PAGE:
On the Other Side of the Range: A List of Riches
On the morning of a day predicted to reach the mid-nineties I load Bluebird and follow The Blackfoot River east and then a chain of lakes north to Lindbergh Lake, on the other side of the range from where I usually paddle. I plan to paddle to the end of the lake,
go for a short swim and return to camp for a late supper. Then I hope to watch a full moon rise over the Swan range.
As I sit at the picnic table before and after my paddle I make a list of riches:
my wife’s soft kiss as I depart
yesterday’s massage that left me almost pain free
an old tent that still provides shelter depending on how hard it rains
a multi-grain bagel, a can of sardines and an apple
a water filtration pump in a campground without a spigot
a place to sleep, even if on the ground, in a sleeping bag that feels perfect
memories that tell me how to get to this place and where to find the trailhead at the end of the lake
memories of having been here with dear deceased friend John and my friend Lee who is still more than alive
a Werner graphite paddle
an eight-year-old kayak that is almost good as new despite scores of paddles
a clan of warblers in the chokecherries
clothes that are comfortable and safe in a variety of conditions
a tube of sunscreen I can tolerate
two mini-monster cookies now, and three later
a butterfly on my right shoulder
sunlight in the leaves
not needing several people to help me park or diesel fuel for a generator that runs all night
an extra tea bag
an Optimus Svea stove that is almost as old as I am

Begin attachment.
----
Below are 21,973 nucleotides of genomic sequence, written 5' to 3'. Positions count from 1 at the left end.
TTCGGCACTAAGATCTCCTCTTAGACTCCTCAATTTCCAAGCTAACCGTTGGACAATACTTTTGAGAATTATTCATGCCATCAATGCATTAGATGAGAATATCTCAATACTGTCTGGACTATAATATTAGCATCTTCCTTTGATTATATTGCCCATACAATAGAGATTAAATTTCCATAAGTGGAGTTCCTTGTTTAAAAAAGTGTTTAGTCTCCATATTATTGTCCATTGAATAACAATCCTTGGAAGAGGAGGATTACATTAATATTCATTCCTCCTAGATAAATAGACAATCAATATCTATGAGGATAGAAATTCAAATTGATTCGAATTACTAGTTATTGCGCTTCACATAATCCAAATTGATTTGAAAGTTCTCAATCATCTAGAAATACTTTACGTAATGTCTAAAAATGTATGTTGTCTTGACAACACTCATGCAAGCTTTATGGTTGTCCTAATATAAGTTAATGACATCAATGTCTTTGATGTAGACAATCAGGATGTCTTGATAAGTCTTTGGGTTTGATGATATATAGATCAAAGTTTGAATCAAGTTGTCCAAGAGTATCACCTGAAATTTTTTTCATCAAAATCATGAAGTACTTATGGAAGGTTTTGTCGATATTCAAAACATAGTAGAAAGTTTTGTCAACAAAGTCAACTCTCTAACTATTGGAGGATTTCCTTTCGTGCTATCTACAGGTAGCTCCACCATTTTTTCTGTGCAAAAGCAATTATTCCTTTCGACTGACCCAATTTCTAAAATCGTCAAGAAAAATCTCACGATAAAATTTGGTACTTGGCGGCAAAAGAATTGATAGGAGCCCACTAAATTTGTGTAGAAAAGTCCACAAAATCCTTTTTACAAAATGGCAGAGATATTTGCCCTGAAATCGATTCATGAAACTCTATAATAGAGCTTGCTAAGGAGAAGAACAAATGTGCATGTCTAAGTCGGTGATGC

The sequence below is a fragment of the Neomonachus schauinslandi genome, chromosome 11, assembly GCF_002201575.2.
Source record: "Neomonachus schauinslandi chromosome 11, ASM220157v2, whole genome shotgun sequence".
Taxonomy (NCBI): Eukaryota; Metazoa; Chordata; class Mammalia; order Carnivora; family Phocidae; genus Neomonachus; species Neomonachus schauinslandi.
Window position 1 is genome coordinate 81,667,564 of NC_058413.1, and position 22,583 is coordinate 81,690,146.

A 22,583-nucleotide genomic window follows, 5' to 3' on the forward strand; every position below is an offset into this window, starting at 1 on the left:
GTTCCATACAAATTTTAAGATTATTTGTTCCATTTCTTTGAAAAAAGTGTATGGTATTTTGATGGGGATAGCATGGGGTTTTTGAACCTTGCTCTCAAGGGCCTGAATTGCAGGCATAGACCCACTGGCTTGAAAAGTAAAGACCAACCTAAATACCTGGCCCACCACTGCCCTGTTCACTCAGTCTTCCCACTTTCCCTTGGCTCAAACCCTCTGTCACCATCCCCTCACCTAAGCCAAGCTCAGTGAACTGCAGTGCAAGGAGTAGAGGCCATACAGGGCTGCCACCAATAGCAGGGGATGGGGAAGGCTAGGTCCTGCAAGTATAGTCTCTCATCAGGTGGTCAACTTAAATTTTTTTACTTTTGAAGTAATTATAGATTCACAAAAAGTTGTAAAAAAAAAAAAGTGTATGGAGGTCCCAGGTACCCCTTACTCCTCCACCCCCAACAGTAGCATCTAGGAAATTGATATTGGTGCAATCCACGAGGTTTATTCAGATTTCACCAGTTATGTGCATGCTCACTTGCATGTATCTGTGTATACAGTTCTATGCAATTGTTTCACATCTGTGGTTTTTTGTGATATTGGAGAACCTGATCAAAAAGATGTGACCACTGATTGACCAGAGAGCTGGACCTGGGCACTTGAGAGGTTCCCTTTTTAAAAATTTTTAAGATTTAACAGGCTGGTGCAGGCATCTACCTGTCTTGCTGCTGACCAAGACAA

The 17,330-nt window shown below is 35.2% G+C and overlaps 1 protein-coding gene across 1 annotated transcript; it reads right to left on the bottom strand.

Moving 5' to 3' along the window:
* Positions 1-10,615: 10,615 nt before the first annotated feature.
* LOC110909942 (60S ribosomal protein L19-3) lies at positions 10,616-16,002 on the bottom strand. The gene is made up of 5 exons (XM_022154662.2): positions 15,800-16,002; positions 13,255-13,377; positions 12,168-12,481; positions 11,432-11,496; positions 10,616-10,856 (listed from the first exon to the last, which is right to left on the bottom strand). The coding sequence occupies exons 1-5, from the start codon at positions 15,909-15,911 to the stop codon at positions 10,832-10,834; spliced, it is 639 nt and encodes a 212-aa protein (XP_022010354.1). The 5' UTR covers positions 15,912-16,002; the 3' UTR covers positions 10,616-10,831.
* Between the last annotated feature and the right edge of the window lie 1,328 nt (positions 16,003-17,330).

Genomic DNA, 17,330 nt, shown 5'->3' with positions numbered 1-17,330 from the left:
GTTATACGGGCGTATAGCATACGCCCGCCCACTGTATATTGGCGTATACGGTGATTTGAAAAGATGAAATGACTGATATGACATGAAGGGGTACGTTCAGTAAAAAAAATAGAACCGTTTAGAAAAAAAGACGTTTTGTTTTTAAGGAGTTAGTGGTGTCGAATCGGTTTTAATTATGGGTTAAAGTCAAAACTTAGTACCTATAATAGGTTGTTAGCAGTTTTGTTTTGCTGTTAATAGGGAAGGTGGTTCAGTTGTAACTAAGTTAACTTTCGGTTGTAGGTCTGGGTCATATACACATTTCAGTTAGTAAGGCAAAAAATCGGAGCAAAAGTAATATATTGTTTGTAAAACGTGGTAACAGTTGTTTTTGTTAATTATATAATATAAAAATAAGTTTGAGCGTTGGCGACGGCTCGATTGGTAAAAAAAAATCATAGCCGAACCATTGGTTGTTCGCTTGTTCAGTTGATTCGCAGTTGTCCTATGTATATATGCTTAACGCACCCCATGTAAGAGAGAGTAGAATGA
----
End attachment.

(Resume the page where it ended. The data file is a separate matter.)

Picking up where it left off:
a hot moist washcloth in the morning
a visiting rabbit that pads soundlessly through camp
a larch tree the sawyers missed or recognized should stand five more centuries
geese that swim past my stillness
a hawk on the path as I go for a walk at dusk
a female American Redstart who allows me to watch her while she forages on the ground.
After making my list of riches I pack up my tent, other equipment, and cinch down my boat. Ready to drive home, I suddenly remember a warm conversation the day before with a man who was new to the campground and lake. I decide to walk over to his site and say goodbye. I see that the man and his wife are packing up, but clearly they are eager for more conversation. Maurice and Polly ask me for more local knowledge, intending to return. Then the conversation drifts toward discoveries of things we have in common—years of teaching, friends in common, the sense that the earth is rapidly changing. This year rain in February washed all the mid-level snow out of the mountains and left many of the lowland streams de-watered or dry, a bitter foretaste of things to come. Walking along the trail around the lake, and then along the trail up to Crystal lake, I could not find a single huckleberry where there would normally be buckets of berries. The three of us are able to talk freely and openly about the evidence of change and the consequences, especially for wildlife, our children and grandchildren. This conversation feels like a drink of fresh water on a day that is already hot.
I could count my riches in objects or experiences in the natural world. But as I turn away from the red van Maurice and Polly have outfitted for camping, I also feel deeply grateful for human interaction and talk about things that matter. We discover shared concerns and values on both sides of a dry stream bed. This, too, is part of what makes us wealthy on either side of the range that rises above the lake.